Leaders End Americas Summit With No Deal

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Leaders from across the Americas ended their tumultuous two-day summit Saturday without agreeing to restart talks on a U.S.-favored free trade zone stretching from Alaska to Chile.

Argentine Foreign Minister Rafael Bielsa (search) said the 34-nation summit's declaration would state two opposing views: one by 29 nations favoring the proposed Free Trade Area of the Americas, and another by the remaining five saying discussions should wait until after World Trade Organization (search) talks in December.

The decision came after negotiations extended eight hours past the scheduled deadline. Almost all the leaders — including President Bush — left during the discussions and put other negotiators in charge.

The summit was marked by street battles between riot police and protesters opposed to Bush and the FTAA. The protesters ransacked and burned businesses just 10 blocks from the theater where the summit opened. Sixty-four people were arrested, but police reported no deaths or major injuries.

Security remained tight in Mar del Plata on Saturday. A huge section of downtown was closed off by metal barriers, and police and soldiers toted semiautomatic weapons.

Mexico, the United States and 27 other nations wanted to set an April deadline for talks on the free trade zone, but that was opposed by Brazil, Argentina, Uruguay, Paraguay and Venezuela.

The United States says the proposed FTAA would open up new markets for Americans and bring wealth and jobs to Latin America.

The zone's main opponent, Venezuelan leader Hugo Chavez (search), said it would enslave Latin American workers. He came to the summit vowing to "bury FTAA."

Chavez, a self-declared rival of Bush, declared the meeting a victory, saying the long "unedited, intense and frank debate was like none other in a summit."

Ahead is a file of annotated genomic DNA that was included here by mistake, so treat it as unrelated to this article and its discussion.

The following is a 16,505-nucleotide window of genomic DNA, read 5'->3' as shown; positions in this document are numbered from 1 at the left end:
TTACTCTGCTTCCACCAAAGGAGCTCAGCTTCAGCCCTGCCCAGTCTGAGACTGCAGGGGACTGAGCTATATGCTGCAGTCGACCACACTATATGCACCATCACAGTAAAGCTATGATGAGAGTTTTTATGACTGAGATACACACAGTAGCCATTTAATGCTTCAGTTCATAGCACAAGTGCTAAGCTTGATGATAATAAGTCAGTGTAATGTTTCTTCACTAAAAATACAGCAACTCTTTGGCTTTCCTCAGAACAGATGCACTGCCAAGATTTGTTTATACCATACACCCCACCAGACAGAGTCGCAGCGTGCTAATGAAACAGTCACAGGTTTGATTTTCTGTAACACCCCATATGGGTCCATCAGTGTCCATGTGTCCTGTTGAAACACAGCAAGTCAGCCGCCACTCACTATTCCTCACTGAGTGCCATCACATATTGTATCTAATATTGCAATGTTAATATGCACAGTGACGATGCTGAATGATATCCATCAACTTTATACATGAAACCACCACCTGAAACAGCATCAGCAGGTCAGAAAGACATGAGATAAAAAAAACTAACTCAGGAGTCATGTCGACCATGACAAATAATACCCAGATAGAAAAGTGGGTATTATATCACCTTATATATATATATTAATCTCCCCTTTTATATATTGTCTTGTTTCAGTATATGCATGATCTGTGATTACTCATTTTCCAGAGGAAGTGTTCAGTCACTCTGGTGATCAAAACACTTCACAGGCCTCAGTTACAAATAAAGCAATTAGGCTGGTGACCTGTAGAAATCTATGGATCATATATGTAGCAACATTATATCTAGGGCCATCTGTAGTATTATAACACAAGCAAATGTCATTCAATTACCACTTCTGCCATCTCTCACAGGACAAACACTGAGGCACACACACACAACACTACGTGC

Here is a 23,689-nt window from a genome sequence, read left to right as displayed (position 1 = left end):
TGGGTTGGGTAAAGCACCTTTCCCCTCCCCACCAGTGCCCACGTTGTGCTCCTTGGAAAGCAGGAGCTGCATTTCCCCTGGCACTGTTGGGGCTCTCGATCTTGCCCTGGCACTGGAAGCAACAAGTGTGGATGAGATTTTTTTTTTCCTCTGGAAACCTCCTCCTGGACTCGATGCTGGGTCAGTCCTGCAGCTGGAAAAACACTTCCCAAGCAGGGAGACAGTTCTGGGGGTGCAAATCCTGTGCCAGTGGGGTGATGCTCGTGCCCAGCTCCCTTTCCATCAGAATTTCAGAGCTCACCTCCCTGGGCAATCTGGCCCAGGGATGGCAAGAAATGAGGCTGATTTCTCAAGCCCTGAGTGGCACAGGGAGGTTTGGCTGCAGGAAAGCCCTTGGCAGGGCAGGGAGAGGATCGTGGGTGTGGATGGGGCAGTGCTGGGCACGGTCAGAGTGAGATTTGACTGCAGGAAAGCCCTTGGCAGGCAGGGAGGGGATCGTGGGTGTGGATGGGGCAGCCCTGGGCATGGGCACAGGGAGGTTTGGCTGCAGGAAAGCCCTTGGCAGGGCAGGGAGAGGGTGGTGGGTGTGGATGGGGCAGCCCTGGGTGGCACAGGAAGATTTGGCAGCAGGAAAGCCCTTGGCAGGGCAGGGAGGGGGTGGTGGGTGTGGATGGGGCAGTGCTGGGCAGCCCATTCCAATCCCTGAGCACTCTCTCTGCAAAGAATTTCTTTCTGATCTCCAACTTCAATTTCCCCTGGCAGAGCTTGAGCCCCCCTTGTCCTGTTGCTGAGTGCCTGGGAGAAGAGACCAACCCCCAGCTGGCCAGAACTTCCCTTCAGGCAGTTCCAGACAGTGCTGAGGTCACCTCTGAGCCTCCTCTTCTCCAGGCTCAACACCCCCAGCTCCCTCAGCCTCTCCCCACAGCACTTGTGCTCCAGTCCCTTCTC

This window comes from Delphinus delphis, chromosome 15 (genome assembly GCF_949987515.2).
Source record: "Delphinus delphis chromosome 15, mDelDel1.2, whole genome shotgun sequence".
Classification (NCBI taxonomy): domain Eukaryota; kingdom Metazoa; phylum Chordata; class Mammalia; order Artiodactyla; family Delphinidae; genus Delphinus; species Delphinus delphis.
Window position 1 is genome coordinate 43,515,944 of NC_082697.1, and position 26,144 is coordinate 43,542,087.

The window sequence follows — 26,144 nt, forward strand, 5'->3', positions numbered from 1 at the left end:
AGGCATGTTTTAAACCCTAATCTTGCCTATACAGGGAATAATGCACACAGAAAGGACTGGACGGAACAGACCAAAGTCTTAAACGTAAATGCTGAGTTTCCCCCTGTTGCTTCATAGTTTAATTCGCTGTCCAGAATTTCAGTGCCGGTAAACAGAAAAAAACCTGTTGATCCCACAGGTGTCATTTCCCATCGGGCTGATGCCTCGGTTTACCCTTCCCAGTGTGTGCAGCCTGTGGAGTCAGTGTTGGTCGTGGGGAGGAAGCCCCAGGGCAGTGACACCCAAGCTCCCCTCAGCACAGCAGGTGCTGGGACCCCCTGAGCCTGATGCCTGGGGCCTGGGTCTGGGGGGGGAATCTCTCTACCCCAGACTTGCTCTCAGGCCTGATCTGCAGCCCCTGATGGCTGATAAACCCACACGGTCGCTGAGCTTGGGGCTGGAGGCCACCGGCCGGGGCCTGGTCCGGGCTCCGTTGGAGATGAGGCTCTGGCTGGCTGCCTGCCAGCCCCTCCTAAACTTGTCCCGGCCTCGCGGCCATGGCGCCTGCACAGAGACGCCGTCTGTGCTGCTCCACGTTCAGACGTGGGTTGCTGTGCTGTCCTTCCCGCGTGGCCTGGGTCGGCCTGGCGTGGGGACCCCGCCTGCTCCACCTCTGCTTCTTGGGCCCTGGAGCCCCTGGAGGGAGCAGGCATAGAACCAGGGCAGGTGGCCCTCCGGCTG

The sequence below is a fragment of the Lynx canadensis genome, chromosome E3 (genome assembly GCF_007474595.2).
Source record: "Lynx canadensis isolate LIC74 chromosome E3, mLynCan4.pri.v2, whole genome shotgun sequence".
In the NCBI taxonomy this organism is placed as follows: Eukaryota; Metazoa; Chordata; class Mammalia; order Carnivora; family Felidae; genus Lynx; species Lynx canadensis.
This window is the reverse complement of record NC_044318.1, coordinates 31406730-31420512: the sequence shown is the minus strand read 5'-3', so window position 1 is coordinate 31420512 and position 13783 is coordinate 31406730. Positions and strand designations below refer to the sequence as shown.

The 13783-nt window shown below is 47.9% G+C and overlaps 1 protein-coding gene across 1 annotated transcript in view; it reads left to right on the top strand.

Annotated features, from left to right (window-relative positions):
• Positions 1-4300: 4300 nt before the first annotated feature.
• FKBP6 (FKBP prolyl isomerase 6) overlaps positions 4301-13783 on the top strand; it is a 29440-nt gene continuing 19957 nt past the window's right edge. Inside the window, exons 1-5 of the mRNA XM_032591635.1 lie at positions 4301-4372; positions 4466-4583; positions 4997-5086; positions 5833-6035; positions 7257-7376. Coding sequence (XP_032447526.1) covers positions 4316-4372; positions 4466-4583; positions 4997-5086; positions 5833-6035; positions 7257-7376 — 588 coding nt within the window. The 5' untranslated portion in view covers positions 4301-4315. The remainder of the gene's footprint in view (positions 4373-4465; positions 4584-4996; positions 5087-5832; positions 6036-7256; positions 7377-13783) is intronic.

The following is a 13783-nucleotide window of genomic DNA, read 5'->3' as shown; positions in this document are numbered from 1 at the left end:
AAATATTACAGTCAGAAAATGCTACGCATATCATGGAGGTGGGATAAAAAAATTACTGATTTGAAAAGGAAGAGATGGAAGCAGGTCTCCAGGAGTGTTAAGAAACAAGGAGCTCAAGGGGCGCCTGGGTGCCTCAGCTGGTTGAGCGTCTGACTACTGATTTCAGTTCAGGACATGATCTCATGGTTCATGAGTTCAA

In the declaration, the five dissenting countries stated: "The conditions do not exist to attain a hemispheric free trade accord that is balanced and fair with access to markets that is free of subsidies and distorting practices."

Bielsa said, "We are not going to negotiate something that is harmful to the interests of our people."

Colombian President Alvaro Uribe (search) volunteered to try to negotiate a consensus next year.

The last-minute haggling at the summit of Latin American and Caribbean nations came after Brazil — Latin America's largest economy — hedged at setting a firm date for talks because it wants to focus on the WTO talks in Hong Kong aimed at cutting tariffs around the world and boosting the global economy.

"Anything we do now, before the WTO meeting, could confuse the facts and we'd be creating an impediment to the WTO," Brazilian President Luiz Inacio Lula da Silva told reporters on the sidelines of the meeting at Argentina's most renowned summer resort.

The decision capped a week of tensions between the United States and Venezuela, as Bush traveled to the region to mend fences in Latin America. U.S. National Security Adviser Stephen Hadley downplayed the meeting's differences, saying it was not necessary to reach an agreement at every summit.

"All 34 countries actually talked in terms of enhanced trade and an FTAA, recognizing there are challenges," he told reporters aboard Air Force One as Bush flew to Brazil for a much-anticipated visit with Silva.

Bush planned to spend Saturday night in the Brazilian capital, Brasilia, and be Silva's guest at a Sunday barbecue before flying to Panama.

The visit is aimed at strengthening relations with Silva, who initially was distrusted by Washington after becoming Brazil's first elected leftist leader in 2003. Since then, Silva — a former shoeshine boy, grade-school dropout, lathe operator and radical union leader — has abandoned his leftist rhetoric and has stabilized Brazil's economy.

The summit declaration also addressed such key regional issues as job creation, immigration and disaster relief for an area often devastated by hurricanes and earthquakes.

But the trade zone issue dominated the meeting, with Chavez pushing for the creation of a zone just for Latin America and the Caribbean based on socialist ideals.

Mexican President Vicente Fox argued that the 29 countries wanting to forge ahead should form the FTAA on their own — even though that would dash hopes of creating a bloc eclipsing the European Union.

The summit was the latest international meeting to fall victim to regional divisions over free trade. WTO talks broke down in Seattle in 1999 and in Cancun, Mexico, in 2003.

Negotiators trying to lay the groundwork for the FTAA also could not agree in Miami in 2003.

Anti-American and anti-FTAA protests have become commonplace at such meetings. Friday's violence was on a much smaller scale than clashes in 2001 during the Americas Summit in Canada, when police detained 400 people and scores were injured.